Philosophy and Religion (optional)

Have you ever tried to discredit a belief by pointing out its backstory? “You only believe that because you grew up in X!” or “You only believe that because you have traits X, Y, or Z!” Philosophers call this a Genealogical Debunking Argument (GDA), because it aims to undermine some belief by describing its origin. GDAs exert significant influence in the philosophy of religion. Historically, figures like Marx, Nietzsche, and Freud wielded these arguments to great effect; and today one regularly encounters naturalistic GDAs, e.g., “You only believe in God because have a ‘god-shaped hole’ in your brain!” But are these arguments any good? That’s the question we will explore in this module.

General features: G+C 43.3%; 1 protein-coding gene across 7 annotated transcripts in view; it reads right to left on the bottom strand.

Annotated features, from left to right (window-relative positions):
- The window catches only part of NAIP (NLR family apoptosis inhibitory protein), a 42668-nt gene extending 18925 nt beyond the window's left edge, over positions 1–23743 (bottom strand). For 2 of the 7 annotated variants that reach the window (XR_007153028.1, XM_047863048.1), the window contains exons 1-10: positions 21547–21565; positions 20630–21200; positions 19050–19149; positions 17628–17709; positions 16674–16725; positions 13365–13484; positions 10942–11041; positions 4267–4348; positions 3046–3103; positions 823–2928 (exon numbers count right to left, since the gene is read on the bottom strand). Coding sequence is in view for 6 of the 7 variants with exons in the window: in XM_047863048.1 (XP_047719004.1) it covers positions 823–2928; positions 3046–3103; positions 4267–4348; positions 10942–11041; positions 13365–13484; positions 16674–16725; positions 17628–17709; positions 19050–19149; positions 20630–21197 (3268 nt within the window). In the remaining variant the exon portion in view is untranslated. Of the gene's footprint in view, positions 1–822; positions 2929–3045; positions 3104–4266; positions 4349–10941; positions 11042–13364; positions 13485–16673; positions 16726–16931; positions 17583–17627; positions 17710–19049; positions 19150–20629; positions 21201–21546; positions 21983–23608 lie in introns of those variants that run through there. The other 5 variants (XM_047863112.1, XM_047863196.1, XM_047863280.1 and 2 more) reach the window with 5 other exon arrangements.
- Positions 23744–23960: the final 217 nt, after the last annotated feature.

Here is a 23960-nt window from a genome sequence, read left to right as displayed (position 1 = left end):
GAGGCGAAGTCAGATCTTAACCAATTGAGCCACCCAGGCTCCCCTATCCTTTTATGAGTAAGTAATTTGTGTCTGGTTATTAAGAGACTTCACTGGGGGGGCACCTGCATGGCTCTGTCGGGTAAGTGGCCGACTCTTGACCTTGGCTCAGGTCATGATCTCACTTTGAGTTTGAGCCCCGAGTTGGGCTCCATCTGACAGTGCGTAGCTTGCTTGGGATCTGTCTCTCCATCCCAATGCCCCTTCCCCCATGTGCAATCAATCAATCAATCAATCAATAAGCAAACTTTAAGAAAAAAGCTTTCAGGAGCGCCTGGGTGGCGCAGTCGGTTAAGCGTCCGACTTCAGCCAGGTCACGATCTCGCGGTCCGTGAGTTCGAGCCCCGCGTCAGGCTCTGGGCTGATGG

View Philosophy and Religion (optional) on our Module Directory

The World in Question: The Social, Cultural, Political & Environmental Legacies of the Enlightenment (optional)

How have contemporary societies been shaped by the legacies of the Enlightenment, colonialism, and the different phases of capitalism? This interdisciplinary module helps you to critically understand some of the key forces and processes that have shaped the challenges we face in the 20th and 21st century. It is divided into three broad themes; Empire, The Self, and Nature. We’ll be examining processes of ‘othering’ that were intrinsic to colonialism; changing conceptions of the self; as well as both the causes of and potential solutions to the ecological crisis we are confronting today. The module is co-taught by academics from Art History, ISC, LiFTs, Philosophy, Psychoanalytic Studies and Sociology.